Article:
One skilled in the art will recognize that, like other classification/routing devices, it is important that the rules be unambiguous and define a unique “best match” for each PDU. While it is common to have multiple rules of different scope, the scoring arrangement should be structured such that potentially conflicting rules are awarded different scores and lead to a difference in precedence. For example, a policy with criteria A1.B1.*.* has a narrower scope than a policy with criteria A1.*.*.* and should be given a higher score to prevent the latter rule from effectively nullifying the former.
The nibble is then compared against one or more entries in a criterion group in the nibble comparing step 406. In the first iteration through the comparing step 406, a current nibble, i.e., the first nibble, is compared against the one or more criteria of the criterion group pointed to by the key. If one or more matches are detected 408, the pointer associated with each matching criterion is retrieved from the matching entry (step 410). If the match recognizes wildcards and or operands, a plurality of matches may be detected and a plurality of pointers retrieved. The quality of the match is accessed and recorded (step 412) as a function of each path between the first hierarchical table 137A and last hierarchical table 137D. After matching and scoring the zero or more criteria of the current criterion group, the method 400 proceeds to the group testing step 414. If there are additional criterion groups to test, indicated by one or more additional pointers into the current hierarchical table, the group testing step 414 is answered in the affirmative and the method 400 advances to the next criterion group of the current hierarchical table (step 416). The method 400 proceeds to search for matches in each criterion group of the current hierarchical table until the last criterion group is searched, at which point group testing step 414 is answered in the negative.
Until the last hierarchical table is reached, the table testing step 418 will be answered in the negative and the current hierarchical table incremented or otherwise advanced to a next hierarchical table where the next nibble is searched (step 420). As before, the nibble is compared against substantially all criteria of a criterion group (step 406), the pointer(s) retrieved for each current match identified (step 410), and the cumulative path scored (step 412) for each criterion group indicated by a preceding matching entry pointer determined in the previous iteration. The method 400 executes this search for each hierarchical table until the last hierarchical table is completed.
Upon completing the search of the last hierarchical table, the table testing step 418 is answered in the affirmative. At that point, all cumulative scores will have been generated for each complete path, if any, corresponding to a match of every nibble of the original PDU. In the first preferred embodiment, this includes both exact, “don't care” matches, and Boolean matches, for example. The entry corresponding to the highest-scoring path is selected (step 424) from the set of scored paths. A rule pointer is then retrieved from the entry of the last hierarchical table, e.g., fourth table 137D, for the path with the highest cumulative score (step 424). The rule from the rules table 137E corresponding to the rule pointer is then forwarded to the forwarding processor 134 for purposes of processing the ingress PDU consistent with the terms of the rule set forth therein.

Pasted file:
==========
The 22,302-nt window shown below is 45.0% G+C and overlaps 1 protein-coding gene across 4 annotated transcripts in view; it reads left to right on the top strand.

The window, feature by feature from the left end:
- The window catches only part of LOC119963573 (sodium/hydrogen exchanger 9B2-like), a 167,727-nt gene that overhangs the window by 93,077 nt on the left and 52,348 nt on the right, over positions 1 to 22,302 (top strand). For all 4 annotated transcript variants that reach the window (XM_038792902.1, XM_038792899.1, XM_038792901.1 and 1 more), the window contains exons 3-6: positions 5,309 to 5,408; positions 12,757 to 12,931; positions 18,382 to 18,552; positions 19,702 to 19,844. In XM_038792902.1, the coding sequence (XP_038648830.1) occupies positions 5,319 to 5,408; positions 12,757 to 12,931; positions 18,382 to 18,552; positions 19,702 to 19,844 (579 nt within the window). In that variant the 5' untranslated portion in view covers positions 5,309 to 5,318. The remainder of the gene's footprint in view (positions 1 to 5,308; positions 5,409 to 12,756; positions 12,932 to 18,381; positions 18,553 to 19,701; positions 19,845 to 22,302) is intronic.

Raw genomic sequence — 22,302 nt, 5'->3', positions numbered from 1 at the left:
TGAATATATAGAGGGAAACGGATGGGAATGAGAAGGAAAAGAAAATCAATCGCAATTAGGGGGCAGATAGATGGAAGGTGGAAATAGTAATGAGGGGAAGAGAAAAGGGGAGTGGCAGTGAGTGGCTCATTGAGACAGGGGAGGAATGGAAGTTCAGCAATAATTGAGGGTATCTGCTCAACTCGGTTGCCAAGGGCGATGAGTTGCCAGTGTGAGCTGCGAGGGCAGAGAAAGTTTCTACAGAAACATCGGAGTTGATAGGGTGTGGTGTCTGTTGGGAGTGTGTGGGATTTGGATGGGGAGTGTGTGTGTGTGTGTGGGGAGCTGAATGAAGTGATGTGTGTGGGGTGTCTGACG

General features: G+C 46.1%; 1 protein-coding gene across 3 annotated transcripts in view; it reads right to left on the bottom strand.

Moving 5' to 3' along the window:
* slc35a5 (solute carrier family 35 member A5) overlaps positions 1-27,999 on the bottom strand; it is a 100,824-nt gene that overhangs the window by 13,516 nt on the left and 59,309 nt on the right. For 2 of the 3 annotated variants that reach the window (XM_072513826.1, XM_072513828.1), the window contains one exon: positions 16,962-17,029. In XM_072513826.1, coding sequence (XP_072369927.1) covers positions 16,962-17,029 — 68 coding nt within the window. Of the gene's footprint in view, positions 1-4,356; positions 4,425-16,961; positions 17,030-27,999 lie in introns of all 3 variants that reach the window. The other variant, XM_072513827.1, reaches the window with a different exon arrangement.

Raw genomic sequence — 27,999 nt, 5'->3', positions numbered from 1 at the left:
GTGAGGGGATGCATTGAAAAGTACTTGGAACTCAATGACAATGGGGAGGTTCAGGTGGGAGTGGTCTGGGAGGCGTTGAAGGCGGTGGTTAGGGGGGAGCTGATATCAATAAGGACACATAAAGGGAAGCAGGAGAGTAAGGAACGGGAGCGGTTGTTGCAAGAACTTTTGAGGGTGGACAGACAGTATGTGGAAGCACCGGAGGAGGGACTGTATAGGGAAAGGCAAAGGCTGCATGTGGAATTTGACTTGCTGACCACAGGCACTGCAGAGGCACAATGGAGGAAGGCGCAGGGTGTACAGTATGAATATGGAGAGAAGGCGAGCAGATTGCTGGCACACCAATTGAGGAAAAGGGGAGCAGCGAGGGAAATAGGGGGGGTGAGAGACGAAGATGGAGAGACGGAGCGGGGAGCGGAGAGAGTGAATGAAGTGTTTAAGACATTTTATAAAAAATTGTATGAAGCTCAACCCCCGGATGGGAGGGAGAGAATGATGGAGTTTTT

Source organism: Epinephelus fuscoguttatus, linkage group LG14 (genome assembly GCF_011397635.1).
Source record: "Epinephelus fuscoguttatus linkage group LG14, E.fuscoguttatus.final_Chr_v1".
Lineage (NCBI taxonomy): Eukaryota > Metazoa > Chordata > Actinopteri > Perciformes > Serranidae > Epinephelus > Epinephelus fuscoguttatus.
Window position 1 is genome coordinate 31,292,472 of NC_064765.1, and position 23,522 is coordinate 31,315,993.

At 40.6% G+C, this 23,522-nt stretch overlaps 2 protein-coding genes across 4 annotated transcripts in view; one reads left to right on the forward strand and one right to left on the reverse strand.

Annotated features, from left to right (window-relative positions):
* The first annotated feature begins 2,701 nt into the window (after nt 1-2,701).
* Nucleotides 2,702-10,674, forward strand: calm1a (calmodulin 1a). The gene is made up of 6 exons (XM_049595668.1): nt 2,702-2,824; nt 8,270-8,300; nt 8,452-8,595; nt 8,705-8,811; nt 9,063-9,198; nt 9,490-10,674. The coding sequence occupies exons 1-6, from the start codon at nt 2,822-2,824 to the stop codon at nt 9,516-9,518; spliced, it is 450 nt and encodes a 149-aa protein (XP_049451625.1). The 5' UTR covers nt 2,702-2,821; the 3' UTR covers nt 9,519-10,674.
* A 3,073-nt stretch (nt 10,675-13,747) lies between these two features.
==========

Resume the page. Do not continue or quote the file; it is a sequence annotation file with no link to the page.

Illustrated in tabular form in
In accordance with the first embodiment, there are circumstances in which a PDU will qualify under a plurality of rules. This typically arises where, for example, a “wildcard,” i.e., a “don't care,” is used as a parameter instead of a numerical value. For example, the PDU having nibbles values A1.B1.C1.D1 qualifies for classification under the first policy 506 and a second policy A1.B1.C1.* 508 as well as each of the other policies associated with right-side bracket 510. Since the policies for each of the six classes 510 dictated different rules, namely R1 through R6, respectively, it is clearly necessary to distinguish the most suitable class under which the packet should be assigned. The score keeping of the preferred embodiment permits one to quantitative choose the most suitable rule from a plurality of rules.
As illustrated by the cumulative score column 534, a PDU A1.B1.C1.D3 yields only three candidate rules from which to choose, those rules corresponding to the three scores 528. Policy 522 scores a seven under rule R2, policy 524 scores a six, and policy 526 scores a five. In the preferred embodiment, each of these scores is maintained by the score keeper 232 until the last hierarchical table 137D is searched. In the presence of a plurality of candidate policies, the arbitrator 234 selects policy 522 as the highest scoring candidate. As a result, the PDU A1.B1.C1.D3 is processed in accordance with the rule R2.